Developing the “I Can” Attitude

Our guest blogger, Peggy James, blogs weekly for The Gateway. Self-esteem is an essential quality of a successful student. A student without confidence in their own ability to learn will not learn to their full potential. A student without self-confidence […]

Our guest blogger, Peggy James, blogs weekly for The Gateway.

Self-esteem is an essential quality of a successful student. A student without confidence in their own ability to learn will not learn to their full potential. A student without self-confidence can be an easy target for bullies and will seldom take risks reaching out socially or academically. Taking these types of chances gives students opportunities to grow, so this growth is limited in kids with a lower self-esteem.

By integrating ideas of acceptance, tolerance, and personal safety into our daily teaching, we can arm students with the confidence to learn anything. Henry Ford once said, “Whether you think you can, or think you can’t–you’re usually right.” This week, I am looking at resources and activities that will help students think they can.

Joann introduces three resources in her column (linked below) to help you include the study of self-esteem in your classroom. She presents an interesting discussion about finding quality lessons that aren’t too “fluffy” or “touchy-feely.” 

Although slightly on the “touchy-feely” side, I really like the visual reminders about self-esteem from the book, “Have you filled a bucket today?” Learning to Give developed a self-esteem and anti-bullying lesson based on the book. Their lesson, Buckets of Kindness is a nice introduction to the topic and the bucket theme can be carried on throughout the year in discussions of self-esteem, kindness, and bullying.

Since every group of students is different, I recommend searching the Gateway for a perfect self-esteem curriculum for you. There are all different types. My initial search for self-esteem pulled up these 79 resources. Remember that you can narrow your search many different ways to find just what you need.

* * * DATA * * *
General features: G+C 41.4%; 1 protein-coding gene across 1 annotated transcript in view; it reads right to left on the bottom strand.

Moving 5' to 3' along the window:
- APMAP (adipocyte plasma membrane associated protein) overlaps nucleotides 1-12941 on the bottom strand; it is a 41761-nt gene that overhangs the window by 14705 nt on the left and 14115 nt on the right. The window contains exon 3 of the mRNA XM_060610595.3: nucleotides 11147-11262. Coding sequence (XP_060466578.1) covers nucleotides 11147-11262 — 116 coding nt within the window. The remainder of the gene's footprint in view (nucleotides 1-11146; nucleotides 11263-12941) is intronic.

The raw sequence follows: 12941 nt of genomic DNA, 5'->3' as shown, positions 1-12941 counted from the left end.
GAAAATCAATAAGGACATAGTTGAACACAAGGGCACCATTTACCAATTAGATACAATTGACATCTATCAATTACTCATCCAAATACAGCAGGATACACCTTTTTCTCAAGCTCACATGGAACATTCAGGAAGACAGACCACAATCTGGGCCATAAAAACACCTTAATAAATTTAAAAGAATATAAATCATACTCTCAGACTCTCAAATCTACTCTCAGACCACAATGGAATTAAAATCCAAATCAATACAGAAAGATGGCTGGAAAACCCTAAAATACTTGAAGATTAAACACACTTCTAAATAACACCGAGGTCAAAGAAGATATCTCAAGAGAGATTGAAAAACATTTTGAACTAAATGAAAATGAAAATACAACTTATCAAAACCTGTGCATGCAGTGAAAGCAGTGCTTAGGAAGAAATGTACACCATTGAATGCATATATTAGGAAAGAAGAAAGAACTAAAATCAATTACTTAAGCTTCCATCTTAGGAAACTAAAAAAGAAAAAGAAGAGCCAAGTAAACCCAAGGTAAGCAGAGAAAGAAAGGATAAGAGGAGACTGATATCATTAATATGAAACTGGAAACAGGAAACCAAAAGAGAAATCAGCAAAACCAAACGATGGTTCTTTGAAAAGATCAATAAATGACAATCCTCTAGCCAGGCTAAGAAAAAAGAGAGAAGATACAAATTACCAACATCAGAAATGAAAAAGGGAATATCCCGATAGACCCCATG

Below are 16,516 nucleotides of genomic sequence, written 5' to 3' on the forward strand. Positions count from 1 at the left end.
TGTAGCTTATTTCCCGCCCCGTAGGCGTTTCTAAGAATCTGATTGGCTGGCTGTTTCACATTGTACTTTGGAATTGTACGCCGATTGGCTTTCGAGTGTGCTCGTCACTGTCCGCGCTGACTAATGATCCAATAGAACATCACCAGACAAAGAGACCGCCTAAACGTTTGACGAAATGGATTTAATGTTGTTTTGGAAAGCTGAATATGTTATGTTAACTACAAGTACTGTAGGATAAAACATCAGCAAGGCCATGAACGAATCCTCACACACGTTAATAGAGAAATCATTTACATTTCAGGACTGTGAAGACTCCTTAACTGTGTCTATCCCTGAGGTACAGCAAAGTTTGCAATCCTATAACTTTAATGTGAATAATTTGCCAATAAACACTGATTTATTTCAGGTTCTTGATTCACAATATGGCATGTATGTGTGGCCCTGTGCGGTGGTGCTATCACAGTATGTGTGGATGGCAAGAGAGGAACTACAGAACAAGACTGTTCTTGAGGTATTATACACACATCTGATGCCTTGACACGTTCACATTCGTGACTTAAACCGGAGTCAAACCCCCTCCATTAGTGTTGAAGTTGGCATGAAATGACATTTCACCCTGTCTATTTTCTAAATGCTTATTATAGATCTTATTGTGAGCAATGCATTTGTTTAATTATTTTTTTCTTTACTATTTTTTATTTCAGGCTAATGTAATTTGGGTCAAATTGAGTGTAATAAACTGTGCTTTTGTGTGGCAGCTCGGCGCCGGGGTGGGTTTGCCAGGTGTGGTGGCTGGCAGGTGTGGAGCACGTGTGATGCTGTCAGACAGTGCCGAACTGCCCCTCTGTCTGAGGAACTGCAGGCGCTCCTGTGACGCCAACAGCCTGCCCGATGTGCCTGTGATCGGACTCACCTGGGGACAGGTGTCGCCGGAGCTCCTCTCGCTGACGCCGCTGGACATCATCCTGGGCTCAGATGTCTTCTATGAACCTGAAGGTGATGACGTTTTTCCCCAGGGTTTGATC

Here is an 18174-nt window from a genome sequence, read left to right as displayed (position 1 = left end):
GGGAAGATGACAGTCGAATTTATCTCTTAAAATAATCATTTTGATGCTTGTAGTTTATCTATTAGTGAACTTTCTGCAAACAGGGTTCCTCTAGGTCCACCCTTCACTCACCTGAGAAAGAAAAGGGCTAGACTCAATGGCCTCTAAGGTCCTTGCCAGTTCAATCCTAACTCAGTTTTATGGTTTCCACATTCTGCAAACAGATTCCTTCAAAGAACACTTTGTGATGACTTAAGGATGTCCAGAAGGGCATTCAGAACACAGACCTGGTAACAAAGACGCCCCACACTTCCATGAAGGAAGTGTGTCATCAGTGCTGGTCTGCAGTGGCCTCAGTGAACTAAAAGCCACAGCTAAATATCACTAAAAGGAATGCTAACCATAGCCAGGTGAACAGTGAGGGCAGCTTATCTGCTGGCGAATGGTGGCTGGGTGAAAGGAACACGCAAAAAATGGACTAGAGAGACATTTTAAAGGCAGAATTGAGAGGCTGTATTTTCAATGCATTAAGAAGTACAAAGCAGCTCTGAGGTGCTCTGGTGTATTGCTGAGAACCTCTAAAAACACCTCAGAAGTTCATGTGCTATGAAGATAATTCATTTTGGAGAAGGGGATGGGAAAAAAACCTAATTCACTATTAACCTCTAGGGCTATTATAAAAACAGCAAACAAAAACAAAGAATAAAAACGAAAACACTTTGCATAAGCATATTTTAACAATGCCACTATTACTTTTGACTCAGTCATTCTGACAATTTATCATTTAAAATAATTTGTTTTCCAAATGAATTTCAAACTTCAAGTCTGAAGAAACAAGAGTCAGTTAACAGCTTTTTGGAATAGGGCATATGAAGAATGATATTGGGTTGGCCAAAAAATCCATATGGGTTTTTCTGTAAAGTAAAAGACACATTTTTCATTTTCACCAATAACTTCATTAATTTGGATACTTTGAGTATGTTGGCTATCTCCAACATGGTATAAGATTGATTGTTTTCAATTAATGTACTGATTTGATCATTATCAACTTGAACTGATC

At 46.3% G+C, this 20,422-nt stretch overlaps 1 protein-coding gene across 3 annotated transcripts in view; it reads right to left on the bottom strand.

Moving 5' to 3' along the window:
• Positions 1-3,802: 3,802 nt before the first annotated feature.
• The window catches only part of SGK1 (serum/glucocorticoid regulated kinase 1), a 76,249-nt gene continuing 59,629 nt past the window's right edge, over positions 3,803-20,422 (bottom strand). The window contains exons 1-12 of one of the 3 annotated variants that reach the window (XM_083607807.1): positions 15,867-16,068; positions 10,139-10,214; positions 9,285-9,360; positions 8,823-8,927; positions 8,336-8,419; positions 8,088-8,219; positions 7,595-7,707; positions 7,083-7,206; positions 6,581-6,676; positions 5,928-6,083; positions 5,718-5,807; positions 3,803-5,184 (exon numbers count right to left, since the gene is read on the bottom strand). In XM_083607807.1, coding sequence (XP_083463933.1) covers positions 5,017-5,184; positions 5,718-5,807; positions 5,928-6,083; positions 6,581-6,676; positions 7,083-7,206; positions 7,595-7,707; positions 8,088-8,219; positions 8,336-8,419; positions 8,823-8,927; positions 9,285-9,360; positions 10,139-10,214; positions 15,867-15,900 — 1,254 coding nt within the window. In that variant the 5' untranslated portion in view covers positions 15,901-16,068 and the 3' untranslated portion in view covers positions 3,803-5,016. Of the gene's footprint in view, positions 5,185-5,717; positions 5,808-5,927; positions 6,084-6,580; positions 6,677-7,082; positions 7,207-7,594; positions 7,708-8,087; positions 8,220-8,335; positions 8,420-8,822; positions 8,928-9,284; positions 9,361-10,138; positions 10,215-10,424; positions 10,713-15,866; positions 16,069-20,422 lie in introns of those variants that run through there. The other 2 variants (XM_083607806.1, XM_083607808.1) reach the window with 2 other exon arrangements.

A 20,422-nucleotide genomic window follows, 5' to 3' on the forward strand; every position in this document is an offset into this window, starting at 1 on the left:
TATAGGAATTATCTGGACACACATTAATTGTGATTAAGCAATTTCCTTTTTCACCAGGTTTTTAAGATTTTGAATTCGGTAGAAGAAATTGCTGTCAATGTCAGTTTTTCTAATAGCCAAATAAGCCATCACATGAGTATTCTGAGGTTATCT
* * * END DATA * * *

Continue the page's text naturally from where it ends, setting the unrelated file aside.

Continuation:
Are you interested in a high school lesson? Narrow your search by grade to find something like Chalk it Up: Self-Esteem, an activity that uses events and themes from the classic story of the Three Little Pigs to explore the topic.

Do your students need an activity that gets them moving? Narrow your search by subject area (physical education) to find resources like Self-Esteem Builder from PE Central.

There are many different ways to narrow your search, so I’ll let you find what’s right for you. As you prepare to teach the topic, you may want to read the following inspirational poem. Good luck developing self-esteem in your students this week!

The Victor by C. W. Longenecker

If you think you are beaten, you are.
If you think you dare not, you don’t.
If you like to win but think you can’t,
It’s almost a cinch you won’t.

If you think you’ll lose, you’re lost.
For out in the world we find
Success begins with a fellow’s will.
It’s all in the state of mind.

If you think you are out classed, you are.
You’ve got to think high to rise.
You’ve got to be sure of yourself before
You can ever win the prize.

Life’s battles don’t always go
To the stronger or faster man.
But sooner or later, the man who wins
Is the man who thinks he can.

Joann’s companion column: 

Jennifer Prescott

Posted by Jennifer Prescott

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